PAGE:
Vectronic's Macintosh Classic II
Originally Published: Mar. 21, 2004
The Classic II was the last of the compact, black and white Macs. It represented the low end of Apple's desktop line of computers. The Classic II is quite capable of doing some "modern" things like surfing the Internet (albeit slowly) by modem or DSL, or playing MPEG files. Unfortunately, the more modern you try to make the Classic II, the slower the computer runs due to the 16-bit data bus.
The Classic II originally shipped with Mac OS 7.0.1 but it can use up to Mac OS 7.6.1. We have installed Mac OS 7.5.5 on a few of our Classic IIs, but have found that anything more than 7.1 causes system performance to crawl. The problem is two fold, first the max RAM of 10 MB is just too little to use anything more, and second, the 16-bit data bus is just too crippled. If you want to enjoy using a Classic II, do yourself a favor and don't go past Mac OS 7.1. Our Blue Max Classic II has Mac OS 7.0.1 installed. I think that the Classic II was never intended to run anything as bulky as 7.5. Running Mac OS 7.5 in a Classic II will result in an extremely sluggish system. That is because Mac OS 7.5 has a lot more processes running in the background. Mac OS 7.5 loads many more extensions at startup and has a lot more overhead. Consider the RAM requirements for example. 7.0.1 uses 1.6 MB of RAM while 7.5 uses nearly 4 MB of RAM. 7.0.1 is very simple in comparison to 7.5 but there is something charming about its simplicity.
If you must run Mac OS 7.5, I would suggest doing a custom install and only installing what is absolutely necessary. Another scheme you might use is to install Mac OS 7.0.1 and then add additional extensions if you need them (provided they work). Remember, more extensions mean a slower system.
The Classic II has the same basic ports as the Classic. It has one ADB port, one DB-19 drive port, one DB-25 SCSI port, one modem port, one speaker jack, and unlike any other compact black and white Mac before it, one microphone port. The Classic II shipped with an external Apple microphone and its system software will allow the user to record custom alert sounds. Apple also included a plastic mount for the external microphone. The mount has very sticky two-sided foam tape. The owner could stick the microphone anywhere on the casing, but once there; the mount requires quite a bit of force to remove and removing it would probably result in damage to the case. Like the Macintosh Classic, the Classic II does not have any slots for expansion.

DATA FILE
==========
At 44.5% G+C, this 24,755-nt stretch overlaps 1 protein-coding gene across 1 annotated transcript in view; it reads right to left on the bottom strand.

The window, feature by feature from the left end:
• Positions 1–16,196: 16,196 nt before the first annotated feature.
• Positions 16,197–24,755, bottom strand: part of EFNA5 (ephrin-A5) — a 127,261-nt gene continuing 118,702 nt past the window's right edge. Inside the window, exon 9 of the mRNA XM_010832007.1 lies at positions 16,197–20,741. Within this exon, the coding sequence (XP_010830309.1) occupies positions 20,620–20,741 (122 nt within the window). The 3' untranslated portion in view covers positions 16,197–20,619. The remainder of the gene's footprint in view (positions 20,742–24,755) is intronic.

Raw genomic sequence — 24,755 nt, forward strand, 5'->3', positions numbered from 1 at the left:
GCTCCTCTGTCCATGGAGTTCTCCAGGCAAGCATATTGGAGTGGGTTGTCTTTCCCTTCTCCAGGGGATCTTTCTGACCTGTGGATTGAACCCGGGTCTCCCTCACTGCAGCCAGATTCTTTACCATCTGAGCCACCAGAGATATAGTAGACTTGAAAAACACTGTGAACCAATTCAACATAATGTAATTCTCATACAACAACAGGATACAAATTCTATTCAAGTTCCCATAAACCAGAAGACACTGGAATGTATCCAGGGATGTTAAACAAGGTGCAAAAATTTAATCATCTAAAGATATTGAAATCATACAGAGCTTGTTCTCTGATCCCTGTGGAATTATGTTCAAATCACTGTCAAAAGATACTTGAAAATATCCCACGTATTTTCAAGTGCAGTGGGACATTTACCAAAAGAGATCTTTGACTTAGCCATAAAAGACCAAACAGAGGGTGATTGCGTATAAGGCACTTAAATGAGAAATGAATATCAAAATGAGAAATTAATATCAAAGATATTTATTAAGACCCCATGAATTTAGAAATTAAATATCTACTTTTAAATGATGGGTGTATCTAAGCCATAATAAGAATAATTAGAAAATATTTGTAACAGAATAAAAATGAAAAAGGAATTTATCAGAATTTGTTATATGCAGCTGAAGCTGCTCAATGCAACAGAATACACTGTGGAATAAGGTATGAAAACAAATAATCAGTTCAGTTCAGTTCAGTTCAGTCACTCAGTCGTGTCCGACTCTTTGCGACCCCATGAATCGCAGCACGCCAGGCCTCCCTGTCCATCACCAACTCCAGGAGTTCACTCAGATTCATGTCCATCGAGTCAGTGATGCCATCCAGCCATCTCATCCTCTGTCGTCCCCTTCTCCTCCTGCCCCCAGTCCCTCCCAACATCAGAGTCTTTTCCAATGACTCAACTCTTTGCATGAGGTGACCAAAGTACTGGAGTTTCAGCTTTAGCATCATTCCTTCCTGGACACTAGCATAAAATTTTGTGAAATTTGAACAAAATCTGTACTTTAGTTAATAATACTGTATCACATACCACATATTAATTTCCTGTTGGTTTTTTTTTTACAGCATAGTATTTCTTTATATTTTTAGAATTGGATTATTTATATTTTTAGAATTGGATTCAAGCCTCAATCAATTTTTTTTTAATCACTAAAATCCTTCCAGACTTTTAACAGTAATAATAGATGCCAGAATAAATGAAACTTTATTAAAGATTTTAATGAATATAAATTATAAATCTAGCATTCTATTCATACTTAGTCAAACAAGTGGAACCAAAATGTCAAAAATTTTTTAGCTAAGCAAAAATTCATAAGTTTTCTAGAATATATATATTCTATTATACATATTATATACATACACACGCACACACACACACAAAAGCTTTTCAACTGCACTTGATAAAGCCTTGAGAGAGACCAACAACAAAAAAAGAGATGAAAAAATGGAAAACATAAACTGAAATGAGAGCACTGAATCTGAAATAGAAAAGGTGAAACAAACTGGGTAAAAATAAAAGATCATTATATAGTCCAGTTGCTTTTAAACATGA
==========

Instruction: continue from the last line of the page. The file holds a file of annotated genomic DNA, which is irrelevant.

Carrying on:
There is often confusion about the modem port. This port is not an Ethernet port nor is it an RJ-11 modem port (suitable for connecting a standard telephone line). The Classic II does not have a modem card installed or a free slot to install a modem card. The modem port is actually a serial 2 DIN-8 RS-422 port that is used to connect an external standard RJ-11 modem. Can the Classic II surf the Internet? Yes, but without a modern browser and only 10 MB of max RAM with a 16 MHz processor, not very well. I actually got The Blue Max on the web back in 2000 using a 28.8K external modem. I placed a bid on eBay for a Classic II. I can't remember if I won, but I remember that loading a page took several minutes and the computer crashed often. I doubt that eBay would even load today because web technology has advanced dramatically and most commercial sites require a modern browser.
The Classic II has a built in 9-inch black and white monitor with a single resolution of 512 x 384. It is not capable of producing gray scale without significant modification. It has a single internal 1.4 MB floppy disk drive. Apple shipped the Classic II with either a 40 MB or 80 MB internal SCSI hard drive.
The Classic II has the reset button and a programmer button built into the case. Actually, these buttons reside on the motherboard. The Classic II has two plastic extensions (for lack of a better term) that when pressed activate the motherboard switches. Compact Macs before the Macintosh Classic (and later the Classic II) did not have these button extensions built into the case. Apple offered a snap on set of buttons for the Macintosh SE and SE/30. Without the snap on buttons, a bent paperclip through the side vents did the trick of clicking one of these motherboard switches.
The Classic and Classic II are the hardest compact Macs to get into. Opening the casing requires a "case cracker" or a padded flathead screwdriver and hammer. The top of the casing is slightly rounded and fits together tightly. It must either be pried loose by a case cracker or tapped loose by a flathead screwdriver (with padded head) and hammer.
Most Classic IIs have holes on the side of the case for the speaker, which is mated to the analog board. We have an early example of a Classic II that does not have these holes (see thumbnails below). The older Macintosh Classic never had these holes. Without the speaker holes, the sound coming out of the speaker is muted to say the least. Even with volume turned up to the max (set using the system software), sound can barely be heard. The holes definitely help to alleviate the problem of a muted speaker.
We modified one of our Classic IIs back in 2002. The process is documented and you can view it by clicking the link below. Apologies for the quality of the images. Our photographic equipment has definitely improved since 2002. We affectionately call the resulting masterpiece, "The Blue Max."
I am really fond of the Classic II. Many deride the Classic II for its slow 16-bit data bus, which fails to take advantage of the full potential of its 16 MHz 68030 CPU. Others complain about its max RAM of 10 MB. I agree that the Classic II could have been a better machine but I believe the cost would have made this computer unmarketable. The Classic II is a superb computer and when used for its intended purpose, it really shines.
The Blue Max